Jagged Alliance Flashback – Early Access Reviewed
By Nathaniel Liles
Many of us are still on the fence about how ethical the current popular use of the Steam Early Access program is. Most developers seem to think it’s a way to grab a few quick bucks by selling two levels for $50, and unless we stop using our wallets to tell them how well this works, it’s going to continue being the norm. There are, however, a few cases when something that might qualify as a beta comes up in Steam Early Access. Something that provides more content than a free demo would, setting itself apart from the majority of Early Access, and while it’s a bleak statement about the Early Access program, it’s a treat when a game is sold there in a form that indicates that the game might someday be finished. So, as it sits, Jagged Alliance Flashback isn’t a bad example of what should be in Early Access, but it’s not the best example of something that’s being sold for $45.
As usual, I went into Jagged Alliance Flashback completely blind. I hadn’t played any of the other games in the series, and aside from a bit of research on the storyline leading up to this point. The storyline really isn’t anything too special. Coming from the first entry, way back in 1994, the origin of this plot boils down to a scientist inventing a profitable tree and people wanting to totally steal the secret genetic recipe that makes profitable trees. How all of this connects to Jagged Alliance Flashback is beyond me, because there’s no introductory cutscene, and not even the briefest of tutorials. The game plays out in a grid-based tactical style, a bit like Shadowrun Returns.
Gameplay was fine before a recent update came and completely ruined the experience for me. Before the update, everyone was packing the same few guns, yes, but combat felt quick and meaningful. Now, after the update that “added handguns and submachine guns”, it seems like all allied characters use are these inferior arms. So now we have weaker, less accurate guns, and the update gave us the “ability” to reload, which simply adds a few meaningless seconds on to each turn. The combat flows like molasses, and most times, it’s not even a question of tactics. Hiding behind things usually means you have a terrible chance to actually hit your opponent with your silly handgun, and getting close enough to have a decent chance to hit someone is suicide. Combat feels like it takes an eternity because if you’re playing it safe (which is required, with the game’s perma-death and limited resources to buy more units), you’ll miss over and over and over again. The best part is, if you’re hit even once, expect to bleed to death. The same goes for your enemies of course, but they outnumber you and have better guns than you.
Graphically, Jagged Alliance Flashback looks fine. The style is mostly realistic, which follows the same theme as the mandatory reloading and perma-death, and the environments generally look very colorful and finished. There are plenty of flaws to pick out, but overall, this was a fine aesthetic experience, music and all. There’s also a pretty massive island to explore, all sectioned off into a grid that you explore one square mile(ish) at a time. That’s all fine, but unless you are incredibly lucky in combat, you will never survive long enough to explore more than a third of this area.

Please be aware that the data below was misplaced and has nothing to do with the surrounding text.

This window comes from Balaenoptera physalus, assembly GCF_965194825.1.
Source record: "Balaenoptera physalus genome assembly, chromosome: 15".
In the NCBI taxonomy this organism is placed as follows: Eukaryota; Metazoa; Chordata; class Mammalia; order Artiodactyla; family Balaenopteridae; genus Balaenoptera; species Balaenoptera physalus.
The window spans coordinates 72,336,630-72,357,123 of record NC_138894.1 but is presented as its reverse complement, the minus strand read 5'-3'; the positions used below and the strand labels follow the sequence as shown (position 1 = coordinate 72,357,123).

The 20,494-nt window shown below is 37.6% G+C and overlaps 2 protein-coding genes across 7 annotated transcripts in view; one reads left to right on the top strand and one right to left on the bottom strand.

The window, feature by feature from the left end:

Overall, I’d say that this was a really good game-in-the-making if it wasn’t for one thing. When I first got this, it cost $45 on Steam. No way. I’m unable to see Steam Early Access as anything but a place to get people to beta test your game for free. If you’re going to charge people $45 for the right to test your game, you’re crazy. It’s unfinished, mildly broken in places, and missing features. It needs to be play tested, and instead of paying people to do that (common practice for most of gaming’s history), most companies charge people to do that. They lose save data, they play a broken game, and they miss out on the inevitable 50% off sale that will render this game a fair trade. Not to mention all the surrounding controversy with this game’s distribution. It’ll be a really good game – when it’s done. That’s the thing, though. It’s on Steam Early Access right now, but backers who donated up to $62 still haven’t gotten their copies, even though people can go buy it for $40 and play it right now.
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[author image=”http://cliqist.com/wp-content/uploads/2014/01/nathaniel.jpg”]Nathaniel Liles is a freelance writer, writing major, and indie musician based in Southern Indiana. While procrastinating or avoiding real-world responsibility, Nathaniel enjoys playing rhythm games, action RPGs, and very colorful games with many bright, flashing lights. You can listen to Nathaniel sing songs or download his music for free on his BandCamp page. You can watch him play games on his Twitch channel. You can also follow him on twitter at @NathanielLiles. And finally, you can read more of his writing over at EliteGamingComputers.com. He’s a pretty connected guy.[/author]